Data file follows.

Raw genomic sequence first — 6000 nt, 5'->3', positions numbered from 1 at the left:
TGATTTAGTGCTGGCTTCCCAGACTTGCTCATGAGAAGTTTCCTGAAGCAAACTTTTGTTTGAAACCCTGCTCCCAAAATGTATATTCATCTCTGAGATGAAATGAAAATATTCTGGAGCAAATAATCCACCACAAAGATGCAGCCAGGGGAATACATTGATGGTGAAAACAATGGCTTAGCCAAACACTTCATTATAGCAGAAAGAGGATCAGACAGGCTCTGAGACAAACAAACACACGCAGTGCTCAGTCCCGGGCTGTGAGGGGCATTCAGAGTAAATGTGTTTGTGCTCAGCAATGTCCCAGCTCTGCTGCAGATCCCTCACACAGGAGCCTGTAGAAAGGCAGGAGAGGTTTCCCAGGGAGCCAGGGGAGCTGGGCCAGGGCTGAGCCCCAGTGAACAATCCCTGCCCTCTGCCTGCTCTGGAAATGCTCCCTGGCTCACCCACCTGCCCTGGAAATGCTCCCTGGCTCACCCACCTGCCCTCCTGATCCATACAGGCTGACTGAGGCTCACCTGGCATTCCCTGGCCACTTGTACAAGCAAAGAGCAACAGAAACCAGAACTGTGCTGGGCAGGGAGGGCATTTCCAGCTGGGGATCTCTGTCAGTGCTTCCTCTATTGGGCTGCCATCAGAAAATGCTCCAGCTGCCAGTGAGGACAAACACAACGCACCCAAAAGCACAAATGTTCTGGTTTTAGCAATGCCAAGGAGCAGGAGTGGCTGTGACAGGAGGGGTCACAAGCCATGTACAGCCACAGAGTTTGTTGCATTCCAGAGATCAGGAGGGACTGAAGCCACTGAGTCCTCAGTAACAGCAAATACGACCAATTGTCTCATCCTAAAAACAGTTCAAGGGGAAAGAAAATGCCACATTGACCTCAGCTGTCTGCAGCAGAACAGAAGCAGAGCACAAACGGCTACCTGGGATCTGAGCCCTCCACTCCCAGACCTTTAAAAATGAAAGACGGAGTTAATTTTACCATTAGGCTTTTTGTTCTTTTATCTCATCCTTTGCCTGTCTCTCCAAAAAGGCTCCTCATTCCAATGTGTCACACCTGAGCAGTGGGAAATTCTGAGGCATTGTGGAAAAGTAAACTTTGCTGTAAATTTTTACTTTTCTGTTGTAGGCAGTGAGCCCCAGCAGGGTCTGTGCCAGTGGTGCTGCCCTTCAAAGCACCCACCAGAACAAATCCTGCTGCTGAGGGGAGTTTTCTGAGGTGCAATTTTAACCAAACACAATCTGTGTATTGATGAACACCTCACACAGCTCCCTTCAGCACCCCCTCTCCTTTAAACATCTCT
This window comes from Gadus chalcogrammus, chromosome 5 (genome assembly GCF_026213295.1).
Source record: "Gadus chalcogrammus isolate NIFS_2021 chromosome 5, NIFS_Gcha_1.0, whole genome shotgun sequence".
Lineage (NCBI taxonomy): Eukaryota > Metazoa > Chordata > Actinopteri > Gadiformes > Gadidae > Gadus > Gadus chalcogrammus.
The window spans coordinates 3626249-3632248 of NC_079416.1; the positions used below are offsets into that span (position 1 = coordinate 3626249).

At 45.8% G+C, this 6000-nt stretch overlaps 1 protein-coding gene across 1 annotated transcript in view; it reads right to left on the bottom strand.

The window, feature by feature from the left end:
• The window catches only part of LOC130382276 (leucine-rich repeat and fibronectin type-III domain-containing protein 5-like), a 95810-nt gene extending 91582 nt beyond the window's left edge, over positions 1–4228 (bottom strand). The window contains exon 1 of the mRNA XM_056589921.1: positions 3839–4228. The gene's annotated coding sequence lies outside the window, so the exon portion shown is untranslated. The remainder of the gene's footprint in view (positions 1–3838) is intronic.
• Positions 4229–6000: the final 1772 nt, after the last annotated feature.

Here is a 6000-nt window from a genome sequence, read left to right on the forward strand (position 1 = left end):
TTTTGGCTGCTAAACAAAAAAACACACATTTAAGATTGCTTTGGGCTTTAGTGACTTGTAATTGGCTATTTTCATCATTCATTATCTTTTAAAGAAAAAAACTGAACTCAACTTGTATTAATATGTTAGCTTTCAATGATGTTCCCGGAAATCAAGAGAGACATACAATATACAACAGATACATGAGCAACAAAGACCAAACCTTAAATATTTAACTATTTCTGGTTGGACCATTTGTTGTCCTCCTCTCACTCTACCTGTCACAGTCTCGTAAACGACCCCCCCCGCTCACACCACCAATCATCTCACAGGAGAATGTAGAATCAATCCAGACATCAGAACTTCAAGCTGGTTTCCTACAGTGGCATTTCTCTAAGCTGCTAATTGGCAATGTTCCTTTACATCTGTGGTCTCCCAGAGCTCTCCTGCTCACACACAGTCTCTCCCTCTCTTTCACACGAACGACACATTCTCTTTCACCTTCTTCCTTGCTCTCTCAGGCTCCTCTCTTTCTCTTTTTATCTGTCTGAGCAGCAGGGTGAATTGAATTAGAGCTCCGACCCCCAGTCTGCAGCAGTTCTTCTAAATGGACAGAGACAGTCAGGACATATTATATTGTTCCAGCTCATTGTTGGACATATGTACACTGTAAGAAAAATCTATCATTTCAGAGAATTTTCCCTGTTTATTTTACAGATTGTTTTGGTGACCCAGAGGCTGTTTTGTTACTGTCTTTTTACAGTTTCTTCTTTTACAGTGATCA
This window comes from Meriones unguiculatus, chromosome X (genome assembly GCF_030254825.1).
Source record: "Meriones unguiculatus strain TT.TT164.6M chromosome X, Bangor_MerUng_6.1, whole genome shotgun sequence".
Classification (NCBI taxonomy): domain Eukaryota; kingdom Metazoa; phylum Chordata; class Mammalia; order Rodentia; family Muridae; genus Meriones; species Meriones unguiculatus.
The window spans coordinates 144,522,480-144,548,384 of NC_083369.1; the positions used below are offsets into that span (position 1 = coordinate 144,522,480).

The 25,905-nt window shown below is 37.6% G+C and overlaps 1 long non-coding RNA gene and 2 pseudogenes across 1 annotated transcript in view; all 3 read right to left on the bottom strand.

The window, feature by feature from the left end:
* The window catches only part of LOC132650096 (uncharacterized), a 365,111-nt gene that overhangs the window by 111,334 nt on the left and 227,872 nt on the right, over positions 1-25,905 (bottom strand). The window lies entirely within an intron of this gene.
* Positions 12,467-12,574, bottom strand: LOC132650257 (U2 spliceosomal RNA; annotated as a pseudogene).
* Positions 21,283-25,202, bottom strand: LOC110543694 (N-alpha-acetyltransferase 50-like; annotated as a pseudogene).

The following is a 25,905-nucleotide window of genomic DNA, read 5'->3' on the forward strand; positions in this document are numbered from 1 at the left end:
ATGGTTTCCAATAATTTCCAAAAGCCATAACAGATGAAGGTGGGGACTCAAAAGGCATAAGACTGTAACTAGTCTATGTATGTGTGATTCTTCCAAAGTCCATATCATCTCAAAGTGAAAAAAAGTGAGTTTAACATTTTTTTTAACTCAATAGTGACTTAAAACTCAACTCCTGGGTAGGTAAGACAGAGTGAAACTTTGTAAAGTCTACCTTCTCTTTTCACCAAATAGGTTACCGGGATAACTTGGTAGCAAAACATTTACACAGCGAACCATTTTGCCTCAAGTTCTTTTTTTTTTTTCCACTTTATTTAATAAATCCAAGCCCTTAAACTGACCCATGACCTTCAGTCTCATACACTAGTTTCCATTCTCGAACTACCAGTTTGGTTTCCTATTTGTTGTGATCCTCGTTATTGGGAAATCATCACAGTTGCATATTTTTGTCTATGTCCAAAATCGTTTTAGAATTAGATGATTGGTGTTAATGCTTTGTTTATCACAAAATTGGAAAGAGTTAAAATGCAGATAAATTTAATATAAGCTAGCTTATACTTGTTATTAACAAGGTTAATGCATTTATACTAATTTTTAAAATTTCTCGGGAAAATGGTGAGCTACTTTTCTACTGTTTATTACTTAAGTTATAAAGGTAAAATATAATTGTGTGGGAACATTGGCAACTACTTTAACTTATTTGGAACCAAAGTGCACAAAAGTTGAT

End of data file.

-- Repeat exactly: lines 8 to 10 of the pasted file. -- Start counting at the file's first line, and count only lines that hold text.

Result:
The window, feature by feature from the left end:
• The window catches only part of LOC130382276 (leucine-rich repeat and fibronectin type-III domain-containing protein 5-like), a 95810-nt gene extending 91582 nt beyond the window's left edge, over positions 1–4228 (bottom strand). The window contains exon 1 of the mRNA XM_056589921.1: positions 3839–4228. The gene's annotated coding sequence lies outside the window, so the exon portion shown is untranslated. The remainder of the gene's footprint in view (positions 1–3838) is intronic.
• Positions 4229–6000: the final 1772 nt, after the last annotated feature.